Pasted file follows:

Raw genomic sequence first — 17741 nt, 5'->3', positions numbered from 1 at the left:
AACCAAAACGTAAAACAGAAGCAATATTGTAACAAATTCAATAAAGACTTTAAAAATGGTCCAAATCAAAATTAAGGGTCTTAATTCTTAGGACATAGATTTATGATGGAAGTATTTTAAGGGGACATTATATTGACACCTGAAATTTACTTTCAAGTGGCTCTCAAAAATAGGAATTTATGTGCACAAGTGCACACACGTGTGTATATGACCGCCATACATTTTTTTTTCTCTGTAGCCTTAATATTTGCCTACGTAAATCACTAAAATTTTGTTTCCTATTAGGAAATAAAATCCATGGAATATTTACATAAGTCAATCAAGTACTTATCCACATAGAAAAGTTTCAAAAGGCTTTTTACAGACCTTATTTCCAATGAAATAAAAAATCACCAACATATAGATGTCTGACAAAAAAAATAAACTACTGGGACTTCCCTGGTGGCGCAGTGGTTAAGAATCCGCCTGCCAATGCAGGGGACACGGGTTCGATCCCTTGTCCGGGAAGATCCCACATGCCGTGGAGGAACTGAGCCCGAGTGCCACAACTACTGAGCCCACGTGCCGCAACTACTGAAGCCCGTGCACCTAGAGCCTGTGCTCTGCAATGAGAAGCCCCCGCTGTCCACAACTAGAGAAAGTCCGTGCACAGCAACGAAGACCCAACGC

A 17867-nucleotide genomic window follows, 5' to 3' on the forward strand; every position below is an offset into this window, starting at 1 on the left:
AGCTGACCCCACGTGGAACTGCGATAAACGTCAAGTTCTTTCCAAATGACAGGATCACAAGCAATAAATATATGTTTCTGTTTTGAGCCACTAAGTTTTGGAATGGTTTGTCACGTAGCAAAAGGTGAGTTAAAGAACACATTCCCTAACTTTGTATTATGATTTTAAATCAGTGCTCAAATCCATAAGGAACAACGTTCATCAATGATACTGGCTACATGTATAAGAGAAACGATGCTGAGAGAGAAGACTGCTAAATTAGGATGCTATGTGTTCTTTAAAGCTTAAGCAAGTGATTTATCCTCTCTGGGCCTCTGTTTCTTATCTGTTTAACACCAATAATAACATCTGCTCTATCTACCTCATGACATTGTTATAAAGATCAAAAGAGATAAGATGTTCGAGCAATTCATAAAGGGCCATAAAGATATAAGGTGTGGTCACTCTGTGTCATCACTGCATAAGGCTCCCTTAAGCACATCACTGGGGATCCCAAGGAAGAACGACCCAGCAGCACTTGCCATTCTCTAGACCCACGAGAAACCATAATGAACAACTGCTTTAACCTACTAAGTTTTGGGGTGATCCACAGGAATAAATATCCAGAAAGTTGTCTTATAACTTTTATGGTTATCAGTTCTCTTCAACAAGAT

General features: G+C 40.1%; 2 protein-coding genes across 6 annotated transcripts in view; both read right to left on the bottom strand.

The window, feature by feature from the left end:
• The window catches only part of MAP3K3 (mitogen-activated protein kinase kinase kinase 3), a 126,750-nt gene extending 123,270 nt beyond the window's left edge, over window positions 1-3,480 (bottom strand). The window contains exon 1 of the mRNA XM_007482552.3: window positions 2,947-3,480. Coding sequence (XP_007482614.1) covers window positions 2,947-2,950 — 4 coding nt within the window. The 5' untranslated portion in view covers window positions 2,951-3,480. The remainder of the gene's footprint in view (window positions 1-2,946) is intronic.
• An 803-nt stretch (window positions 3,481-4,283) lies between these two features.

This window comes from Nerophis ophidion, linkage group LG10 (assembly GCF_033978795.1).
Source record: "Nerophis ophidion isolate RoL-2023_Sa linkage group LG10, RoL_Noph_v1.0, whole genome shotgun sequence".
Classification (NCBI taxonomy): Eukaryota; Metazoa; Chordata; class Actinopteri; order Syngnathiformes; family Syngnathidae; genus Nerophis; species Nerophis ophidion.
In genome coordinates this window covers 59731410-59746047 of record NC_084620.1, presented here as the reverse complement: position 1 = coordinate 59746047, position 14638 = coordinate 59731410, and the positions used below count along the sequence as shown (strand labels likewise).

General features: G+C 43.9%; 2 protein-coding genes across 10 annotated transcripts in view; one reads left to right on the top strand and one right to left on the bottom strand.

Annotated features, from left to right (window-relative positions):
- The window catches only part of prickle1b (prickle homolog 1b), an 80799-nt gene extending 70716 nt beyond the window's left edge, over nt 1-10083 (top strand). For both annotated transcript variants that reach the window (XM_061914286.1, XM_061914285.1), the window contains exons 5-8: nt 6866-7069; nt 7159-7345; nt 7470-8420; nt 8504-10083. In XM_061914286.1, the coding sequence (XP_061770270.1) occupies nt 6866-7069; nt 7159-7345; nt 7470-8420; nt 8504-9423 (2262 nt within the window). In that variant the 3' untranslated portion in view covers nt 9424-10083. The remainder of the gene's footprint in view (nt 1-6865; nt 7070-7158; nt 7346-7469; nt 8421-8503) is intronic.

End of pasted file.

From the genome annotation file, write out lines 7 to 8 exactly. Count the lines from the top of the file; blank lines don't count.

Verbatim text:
• The window catches only part of MAP3K3 (mitogen-activated protein kinase kinase kinase 3), a 126,750-nt gene extending 123,270 nt beyond the window's left edge, over window positions 1-3,480 (bottom strand). The window contains exon 1 of the mRNA XM_007482552.3: window positions 2,947-3,480. Coding sequence (XP_007482614.1) covers window positions 2,947-2,950 — 4 coding nt within the window. The 5' untranslated portion in view covers window positions 2,951-3,480. The remainder of the gene's footprint in view (window positions 1-2,946) is intronic.
• An 803-nt stretch (window positions 3,481-4,283) lies between these two features.